The executive director and counsel of the MBTA Retirement Fund defended the secretive practices of the $1.6 billion fund, which manages the retirement accounts of Massachusetts Bay Transportation Authority employees.
"Folks will criticize us for not being forthcoming or willing to participate in the public discussion, the public discussion has never been fair," executive director Michael Mulhern said Tuesday at a hearing of the state legislature's joint committee on public service.
"It's been a total onslaught to the trustees, the management of the fund, and the members of the fund who are often criticized as having these grossly generous pensions and when you listen to the actuary the exact opposite is true," Mulhern said before a standing-room-only crowd.
The fund has come under fire the past year after refusing to release pension data in the face of a state law the required it to do so, and after admitting in November that it lost a $25 million investment in an apparent Ponzi scheme through a hedge fund run by bankrupt Fletcher Asset Management.
The MBTA, not the fund, released some pension data last summer that showed 17% of 6,359 listed people retired while in their 40s. The fund operates separately from the MBTA.
On Thursday, the fund provided some 2013 payroll information to the MBTA, which released it to the Boston Herald. It showed the addition of 170 pensioners ranging in age from 38 to 81 were added, with a top benefit of $68,238 a year.
Mulhern and attorney Tom Kiley asserted that the fund is a private trust, backed by state Supreme Judicial Court rulings that the fund is not a state agency.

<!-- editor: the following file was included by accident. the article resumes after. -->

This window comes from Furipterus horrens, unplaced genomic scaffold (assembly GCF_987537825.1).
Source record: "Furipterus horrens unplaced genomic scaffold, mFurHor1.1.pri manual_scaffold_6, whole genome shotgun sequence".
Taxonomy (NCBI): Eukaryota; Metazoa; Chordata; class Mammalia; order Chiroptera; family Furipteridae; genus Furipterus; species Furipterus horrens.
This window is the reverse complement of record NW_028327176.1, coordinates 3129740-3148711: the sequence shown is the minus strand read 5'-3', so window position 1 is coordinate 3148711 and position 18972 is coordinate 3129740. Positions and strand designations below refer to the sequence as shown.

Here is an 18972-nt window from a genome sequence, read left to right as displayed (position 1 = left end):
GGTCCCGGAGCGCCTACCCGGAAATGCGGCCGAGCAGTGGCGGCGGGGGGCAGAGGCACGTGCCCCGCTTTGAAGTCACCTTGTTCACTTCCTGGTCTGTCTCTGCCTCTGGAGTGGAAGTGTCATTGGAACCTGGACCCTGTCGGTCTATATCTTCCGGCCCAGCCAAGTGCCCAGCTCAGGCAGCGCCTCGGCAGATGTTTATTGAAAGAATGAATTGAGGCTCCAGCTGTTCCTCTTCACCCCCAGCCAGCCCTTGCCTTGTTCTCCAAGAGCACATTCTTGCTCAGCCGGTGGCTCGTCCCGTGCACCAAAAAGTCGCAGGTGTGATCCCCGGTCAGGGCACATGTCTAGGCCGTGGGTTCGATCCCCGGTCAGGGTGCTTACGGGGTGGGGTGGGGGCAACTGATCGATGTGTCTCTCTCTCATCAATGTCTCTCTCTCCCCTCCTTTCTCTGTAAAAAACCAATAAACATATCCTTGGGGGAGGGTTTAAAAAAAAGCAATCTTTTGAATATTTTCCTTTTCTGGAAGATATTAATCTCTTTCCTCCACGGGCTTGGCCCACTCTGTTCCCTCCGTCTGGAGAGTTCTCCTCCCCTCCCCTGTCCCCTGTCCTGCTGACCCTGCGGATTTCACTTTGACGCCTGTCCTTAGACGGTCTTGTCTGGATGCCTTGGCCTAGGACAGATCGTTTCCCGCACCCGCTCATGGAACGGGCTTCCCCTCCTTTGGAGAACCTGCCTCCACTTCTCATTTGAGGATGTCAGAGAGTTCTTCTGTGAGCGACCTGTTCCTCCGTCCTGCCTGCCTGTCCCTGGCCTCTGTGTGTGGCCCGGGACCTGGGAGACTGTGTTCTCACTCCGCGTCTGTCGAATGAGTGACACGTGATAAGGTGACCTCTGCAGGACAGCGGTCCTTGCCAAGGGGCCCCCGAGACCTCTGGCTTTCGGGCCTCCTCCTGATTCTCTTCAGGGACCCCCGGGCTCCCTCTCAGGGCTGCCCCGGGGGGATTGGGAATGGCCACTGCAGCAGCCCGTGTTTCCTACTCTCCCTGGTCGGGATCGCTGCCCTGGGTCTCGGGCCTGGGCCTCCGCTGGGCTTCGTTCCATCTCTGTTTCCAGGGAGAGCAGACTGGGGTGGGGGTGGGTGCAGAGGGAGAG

"The fund and the board are private entities, the position that the fund had always taken arising from the historical documents," said Kiley, a veteran Beacon Hill lawyer.
But critics say the fund is de-facto public, given that taxpayers funneled $1.1 billion to the authority in fiscal 2013 and that the "T," as locals call the system, contributed $55 million last year toward pension costs.
"This is a big money issue," said Gregory Sullivan, research director for Boston think tank Pioneer Institute and a former state inspector general.
Pioneer senior fellow Iliya Atanasov told the committee that poor transparency of the retirement fund is a root cause of what he called a structural crisis at the MBTA, whose debt service of roughly 33% is ranks as the highest in the country among transit agencies.
"Pioneer had warned about the potential impact of the festering governance issues at the MBTA Retirement Fund weeks before the $25 million loss at Fletcher Asset Management was made public by the press," Atanasov said.